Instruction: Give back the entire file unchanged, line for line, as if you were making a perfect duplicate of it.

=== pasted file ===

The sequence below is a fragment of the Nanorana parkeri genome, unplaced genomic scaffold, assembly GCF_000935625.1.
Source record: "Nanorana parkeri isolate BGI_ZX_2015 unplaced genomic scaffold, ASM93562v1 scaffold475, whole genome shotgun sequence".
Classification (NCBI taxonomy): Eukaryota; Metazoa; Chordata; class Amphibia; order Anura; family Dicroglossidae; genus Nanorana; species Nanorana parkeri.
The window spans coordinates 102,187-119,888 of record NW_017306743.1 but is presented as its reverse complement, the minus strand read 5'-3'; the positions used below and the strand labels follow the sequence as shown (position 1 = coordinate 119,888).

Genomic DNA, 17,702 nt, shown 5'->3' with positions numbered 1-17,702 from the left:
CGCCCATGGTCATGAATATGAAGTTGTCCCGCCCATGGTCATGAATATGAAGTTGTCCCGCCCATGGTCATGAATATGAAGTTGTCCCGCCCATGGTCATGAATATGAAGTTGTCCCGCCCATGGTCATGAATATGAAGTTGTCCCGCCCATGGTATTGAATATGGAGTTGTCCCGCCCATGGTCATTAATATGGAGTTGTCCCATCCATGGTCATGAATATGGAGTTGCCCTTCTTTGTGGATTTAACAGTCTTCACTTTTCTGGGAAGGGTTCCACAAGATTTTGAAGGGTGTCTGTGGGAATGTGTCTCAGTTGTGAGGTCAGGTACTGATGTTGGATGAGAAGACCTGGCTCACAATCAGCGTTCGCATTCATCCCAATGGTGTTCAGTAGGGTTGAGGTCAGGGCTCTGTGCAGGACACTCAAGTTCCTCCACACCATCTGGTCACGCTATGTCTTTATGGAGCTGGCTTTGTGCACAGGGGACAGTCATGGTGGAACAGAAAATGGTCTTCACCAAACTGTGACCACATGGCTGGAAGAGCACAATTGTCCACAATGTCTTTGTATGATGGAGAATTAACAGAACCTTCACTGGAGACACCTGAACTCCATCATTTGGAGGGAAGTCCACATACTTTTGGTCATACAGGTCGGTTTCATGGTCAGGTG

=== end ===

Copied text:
The sequence below is a fragment of the Nanorana parkeri genome, unplaced genomic scaffold, assembly GCF_000935625.1.
Source record: "Nanorana parkeri isolate BGI_ZX_2015 unplaced genomic scaffold, ASM93562v1 scaffold475, whole genome shotgun sequence".
Classification (NCBI taxonomy): Eukaryota; Metazoa; Chordata; class Amphibia; order Anura; family Dicroglossidae; genus Nanorana; species Nanorana parkeri.
The window spans coordinates 102,187-119,888 of record NW_017306743.1 but is presented as its reverse complement, the minus strand read 5'-3'; the positions used below and the strand labels follow the sequence as shown (position 1 = coordinate 119,888).

Genomic DNA, 17,702 nt, shown 5'->3' with positions numbered 1-17,702 from the left:
CGCCCATGGTCATGAATATGAAGTTGTCCCGCCCATGGTCATGAATATGAAGTTGTCCCGCCCATGGTCATGAATATGAAGTTGTCCCGCCCATGGTCATGAATATGAAGTTGTCCCGCCCATGGTCATGAATATGAAGTTGTCCCGCCCATGGTATTGAATATGGAGTTGTCCCGCCCATGGTCATTAATATGGAGTTGTCCCATCCATGGTCATGAATATGGAGTTGCCCTTCTTTGTGGATTTAACAGTCTTCACTTTTCTGGGAAGGGTTCCACAAGATTTTGAAGGGTGTCTGTGGGAATGTGTCTCAGTTGTGAGGTCAGGTACTGATGTTGGATGAGAAGACCTGGCTCACAATCAGCGTTCGCATTCATCCCAATGGTGTTCAGTAGGGTTGAGGTCAGGGCTCTGTGCAGGACACTCAAGTTCCTCCACACCATCTGGTCACGCTATGTCTTTATGGAGCTGGCTTTGTGCACAGGGGACAGTCATGGTGGAACAGAAAATGGTCTTCACCAAACTGTGACCACATGGCTGGAAGAGCACAATTGTCCACAATGTCTTTGTATGATGGAGAATTAACAGAACCTTCACTGGAGACACCTGAACTCCATCATTTGGAGGGAAGTCCACATACTTTTGGTCATACAGGTCGGTTTCATGGTCAGGTG